But if I’d had kids at the same age as my parents did, they’d all be grown up by now. And the idea of passing things (both objects and interests) down to kids and grandkids (and having grandkids!) sometimes makes me think I should have had kids.
In the end I know that my life would have been so drastically different had I had kids, that I can’t even compare it with the life I’ve had.
27. Almost No Regrets
Almost, almost no regrets. Parents passed many years ago, so I never felt the need to bless them with grandchildren.
I always hoped my brother would have at least one kid, so I could be that cool uncle. You know, the single, hip dude with a sports car, a motorcycle, and a fun life and a bit of a wild side to be a counter to my brother’s uptightness.
But that never happened.
And now Mrs. Awesome and I are aunt and uncle to a couple of young ones on her side of the family, and she just adores them. But due to distance we only get to see them a few times a year, so we don’t seem (to me) to have much impact on their lives. They do adore Mrs. A though.
But I sometimes wonder how I would have been as a parent. Having crossed past 50 a while ago I wonder how I would have done at raising one (or more) children. First, would I have done better at it than my parents? Because as an adult now I see the areas where they were good parents, and also the areas where they frankly fell short. And second, would my own character have led to shortcomings of my own as a parent? I’ll never know.
And I’m okay with not knowing, because I wouldn’t want to end up at some point realizing that I did not do a good job as a parent, and my child (or children) didn’t turn out to be good adults.
28. A Friend In His 80s Who Calls Every Day
I have a friend who is in his 80’s. He never married and never had any children. That is one of his regrets. He calls me many times every day. He’s very lonely and bored all the time. Sometimes it is very irritating to me that he asks me to come over every day despite the fact that I live over a half-hour away each way. It’s literally over an hour round trip to his house and back, which he sees as a non-issue. He’s so lonely that he gets very emotional, no crying though, when I tell him that I can’t come over. One of my favorite things about him is that he literally has a photographic memory and is great at story-telling and has shared some great stories about Milwaukee, WI. and has made me feel many-times like I went back into a time machine. For those of you who plan to stay single and not have any children, I would strongly suggest volunteering at a school or college, being a docent at a museum, getting very close with your sibling’s children or getting very close with your friend’s children but not smothering them. Find anything where you’re around friends and loved ones or something. You don’t want to end up calling friends and family more than ten times a day. I have a friend on Facebook who has vowed to stay single and childless; and I truly worry about him.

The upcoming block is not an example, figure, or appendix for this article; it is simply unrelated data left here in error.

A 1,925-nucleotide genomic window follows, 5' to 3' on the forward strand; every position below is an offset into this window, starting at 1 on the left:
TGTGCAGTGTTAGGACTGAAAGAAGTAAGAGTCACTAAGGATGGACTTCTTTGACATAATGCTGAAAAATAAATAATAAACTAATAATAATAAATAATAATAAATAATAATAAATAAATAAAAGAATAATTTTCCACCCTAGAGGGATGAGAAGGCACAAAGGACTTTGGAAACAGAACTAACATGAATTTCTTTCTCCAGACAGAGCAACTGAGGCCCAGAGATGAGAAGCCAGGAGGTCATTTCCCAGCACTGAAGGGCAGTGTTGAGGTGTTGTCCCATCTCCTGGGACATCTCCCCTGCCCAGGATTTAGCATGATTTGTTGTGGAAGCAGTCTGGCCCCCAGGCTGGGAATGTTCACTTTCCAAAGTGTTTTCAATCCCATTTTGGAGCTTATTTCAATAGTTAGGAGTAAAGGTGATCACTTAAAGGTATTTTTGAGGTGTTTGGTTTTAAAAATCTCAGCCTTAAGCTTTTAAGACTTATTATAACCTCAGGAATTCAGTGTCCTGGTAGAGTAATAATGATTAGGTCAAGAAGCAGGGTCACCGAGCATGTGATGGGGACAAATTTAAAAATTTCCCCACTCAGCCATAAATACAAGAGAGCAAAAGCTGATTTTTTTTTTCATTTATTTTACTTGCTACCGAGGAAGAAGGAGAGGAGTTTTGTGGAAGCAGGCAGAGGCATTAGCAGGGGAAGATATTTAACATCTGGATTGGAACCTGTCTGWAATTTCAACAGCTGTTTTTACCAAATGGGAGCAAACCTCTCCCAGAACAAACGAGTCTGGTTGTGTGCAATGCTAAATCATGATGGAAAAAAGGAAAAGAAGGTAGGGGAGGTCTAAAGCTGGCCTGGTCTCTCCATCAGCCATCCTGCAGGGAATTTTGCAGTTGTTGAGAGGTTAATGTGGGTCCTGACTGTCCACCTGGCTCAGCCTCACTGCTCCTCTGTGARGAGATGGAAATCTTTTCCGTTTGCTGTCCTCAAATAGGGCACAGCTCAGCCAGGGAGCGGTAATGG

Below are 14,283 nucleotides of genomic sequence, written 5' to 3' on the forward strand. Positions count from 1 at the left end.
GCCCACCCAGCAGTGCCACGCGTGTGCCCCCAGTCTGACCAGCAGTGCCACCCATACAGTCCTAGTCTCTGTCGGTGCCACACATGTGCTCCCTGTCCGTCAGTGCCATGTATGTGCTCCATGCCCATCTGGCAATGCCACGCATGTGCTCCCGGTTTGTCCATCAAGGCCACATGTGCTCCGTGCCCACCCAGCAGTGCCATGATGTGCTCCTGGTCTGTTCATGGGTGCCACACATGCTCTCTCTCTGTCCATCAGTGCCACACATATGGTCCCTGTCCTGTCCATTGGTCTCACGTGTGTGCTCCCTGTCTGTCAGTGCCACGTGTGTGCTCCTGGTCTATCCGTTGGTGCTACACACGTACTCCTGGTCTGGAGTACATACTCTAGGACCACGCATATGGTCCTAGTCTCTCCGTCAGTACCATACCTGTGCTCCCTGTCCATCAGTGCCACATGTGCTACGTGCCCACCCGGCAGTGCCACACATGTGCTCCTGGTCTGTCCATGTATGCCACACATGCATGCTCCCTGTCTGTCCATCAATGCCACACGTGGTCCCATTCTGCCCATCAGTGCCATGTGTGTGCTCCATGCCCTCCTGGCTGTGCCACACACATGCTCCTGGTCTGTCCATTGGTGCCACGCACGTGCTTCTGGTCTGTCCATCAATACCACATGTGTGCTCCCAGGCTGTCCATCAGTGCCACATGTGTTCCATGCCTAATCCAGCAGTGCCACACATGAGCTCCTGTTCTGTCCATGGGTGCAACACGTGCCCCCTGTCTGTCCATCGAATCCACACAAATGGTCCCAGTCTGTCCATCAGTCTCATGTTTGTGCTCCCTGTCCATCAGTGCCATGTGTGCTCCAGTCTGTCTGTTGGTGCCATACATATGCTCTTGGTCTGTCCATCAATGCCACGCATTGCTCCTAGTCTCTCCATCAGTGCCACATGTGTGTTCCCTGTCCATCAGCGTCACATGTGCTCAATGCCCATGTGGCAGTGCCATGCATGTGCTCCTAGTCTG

29. Recent Regrets
42 now and had no regrets until a couple years ago. Now I sometimes regret the decision, and wish I could go back and do things differently. Other times, I am glad to not have kids. We have enough money to do what we want, great jobs, and freedom galore. But there definitely are times I feel lonely, bored with not having more to look forward to in life, and the fear of getting old alone. I’ll never experience being a parent.
My wife never wanted, and still doesn’t want kids. I married her knowing this, but I am surprised she still feels this way. I feel sorry for her since she’ll likely outlive me and be even more lonely when that happens.